Did you ever think you would be able to borrow a sewing machine or a fully functioning robotics kit with your library card? Well, at the Livingston Library you can, along with ukuleles, engineering kits, fiber arts, paper crafts, puzzles and more with our Ready, Set, Create! Toolkits for Emerging Artists and Inventors!
Each toolkit contains all the materials and instructions you need, just add your imagination.
Our available Toolkits include:
Ukulele: Learn to play the ukulele with instructions on how to tune and play it.
Sewing: A sewing machine, fabric and step-by-step instructions to get you started.
Code & Go Mouse Kits: A fun way for children to develop foundational coding skills. Create a maze, then program the mouse bot through it to reach the cheese!
LEGO Robotics: Build and program a robot with LEGO WeDo and Scratch.
Snap Circuits: This toolkit makes learning electronics easy and fun. Follow the colorful pictures in the instruction book to build projects such as FM radios, digital voice recorders, AM radios, burglar alarms, doorbells, and more.
Makey Makey: Turns everyday objects into touchpads, limited only by your imagination!
Strawbees: use engineering skills to build projects with ordinary drinking straws.
Paper Marbling: everything you need to create beautiful swirled designs on paper.
Quilling: Art form in which strips of paper are rolled, shaped, and glued together to create decorative designs. Quilling can be used to decorate cards, pictures, gift bags or boxes — the list goes on.
Puzzles: Alphabet puzzles, dinosaur, number and animal puzzles and continent puzzles for those looking for a little more of a challenge.
The cold, winter months are the perfect time to experiment and learn something new. Stop by the Youth Department and take home a toolkit today!
Seventy-six teens in grades 6-12 had the library to themselves for an after-hours treasure hunt inspired by the popular movie, National Treasure. The movie focuses around a historian searching for the legendary treasure left behind by the Knights Templar and in order find it, he has to follow clues created by the Founding Fathers.
Much like the movie, teen players had to work in teams in order to find pieces of the Declaration of Independence hidden around the library. Each piece contained a clue written on the back, leading players closer to the elusive treasure.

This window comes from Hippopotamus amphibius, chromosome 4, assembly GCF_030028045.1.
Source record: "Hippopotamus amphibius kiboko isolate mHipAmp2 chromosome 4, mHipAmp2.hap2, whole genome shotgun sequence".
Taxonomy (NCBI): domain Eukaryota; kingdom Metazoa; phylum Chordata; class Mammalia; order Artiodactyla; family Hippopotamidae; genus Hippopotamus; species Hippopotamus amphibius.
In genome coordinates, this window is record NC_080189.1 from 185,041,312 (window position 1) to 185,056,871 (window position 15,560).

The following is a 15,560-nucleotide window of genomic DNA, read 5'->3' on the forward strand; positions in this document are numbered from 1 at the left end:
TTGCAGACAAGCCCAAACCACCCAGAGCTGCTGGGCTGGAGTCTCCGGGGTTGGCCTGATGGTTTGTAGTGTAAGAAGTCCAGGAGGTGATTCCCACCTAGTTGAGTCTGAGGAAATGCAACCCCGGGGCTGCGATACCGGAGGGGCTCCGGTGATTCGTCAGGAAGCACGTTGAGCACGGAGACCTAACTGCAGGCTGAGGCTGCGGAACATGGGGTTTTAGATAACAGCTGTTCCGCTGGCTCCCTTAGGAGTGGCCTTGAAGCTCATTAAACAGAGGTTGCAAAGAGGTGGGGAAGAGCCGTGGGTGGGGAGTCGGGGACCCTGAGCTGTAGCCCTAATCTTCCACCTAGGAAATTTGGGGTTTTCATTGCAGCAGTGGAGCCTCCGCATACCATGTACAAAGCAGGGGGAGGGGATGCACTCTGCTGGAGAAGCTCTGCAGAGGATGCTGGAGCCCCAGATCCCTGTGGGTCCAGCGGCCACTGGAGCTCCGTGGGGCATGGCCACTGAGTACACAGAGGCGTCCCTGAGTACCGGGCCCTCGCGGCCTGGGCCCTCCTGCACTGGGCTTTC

To make things more difficult, players also needed to get past the Knights Templar– volunteers from the library’s teen advisory board– who guarded the clues and challenged the teams to duel before they could have access to the pieces.
After successfully completing the events, participants got to relax and enjoy snacks while they watched the movie National Treasure.
11/19|TEA AND TAI CHI
Led by Chuantong Lin, an award-winning Tai Chi master, and presenter Angel Li– both teachers at the Shaolin Kung Fu and Tai Chi school in Warren, NJ– it’s no surprise that this program held a full-house of one-hundred and twenty-eight people. There were people of all ages ranging from pre-teens to a few people who identified themselves as “past 80.”
Master Chauntong began the program with a few Kung Fu moves before switching over to a recorded presentation with an explanation of various physical and calming benefits through Tai Chi movements. To better explain his points, he had the audience stand up and go through specific moves.
Some audience members were already experienced in Tai Chi with one woman commenting that “he is a very patient teacher.” Following the Tai Chi demonstration, Angel Li spoke about the history of tea, including the legend of Emperor Shen Nung and the story that he discovered tea over 5,000 years ago when leaves from a wild tree blew into his pot of boiling water.
She performed a traditional tea ceremony, joined by several audience members who got to taste six varieties of Chinese tea: green, black, yellow, oolong, dark tea, and white. The rest of the audience was invited to tastings at the tables set along the side of the room with Master Chauntong serving and talking with people.
Our librarians, Hongmei Liu and John Sitnik, as well as some library assistants at the Circulation Desk, commented that they found the program educational and entertaining. A woman that attended the program even called the next day to add her thanks and tell us that the library is a “real treasure for Livingston.”
*Photos courtesy of Youxian Zhao, husband to Livingston librarian, Hongmei.
This week’s Little Listeners story-time session was the last of a six-week program for the Fall. Preschoolers ages two to five years old, along with their caregivers, enjoyed stories told using books, puppets, flannel board, folders, and music.
The Listeners enjoyed new versions of old favorites, such as “The Wheels on the Tuk Tuk” and a folder story called Old MacDonald Buys a Truck. They also had fun singing along while Joe O’Brien, a member of the Youth Department, played Little Listener favorites, “The More We Read Together” and “The Library is the Place for Me”.
To incorporate education with entertainment, Amanda included both fact and fiction stories, teaching the kids that squirrels have only four teeth and chew branches to keep them clean, and also teaching them how pumpkins are grown through the story One Child One Seed.
The children loved participating as they used rhyming clues to guess the different truck colors in Old MacDonald Buys a Truck and acted out the different parts of The Little Old Lady who Wasn’t Afraid of Anything. Using finger puppets and flannel board pieces, Amanda helped the children practice their subtraction and addition skills as they counted turkeys, apples, and trucks.
To end the program, the Listeners learned about all of the different things to be thankful for as they listened to Amanda read Thanks for Thanksgiving and the flannel board story, The Thankful Turkey.
***The Little Listeners program will return in January.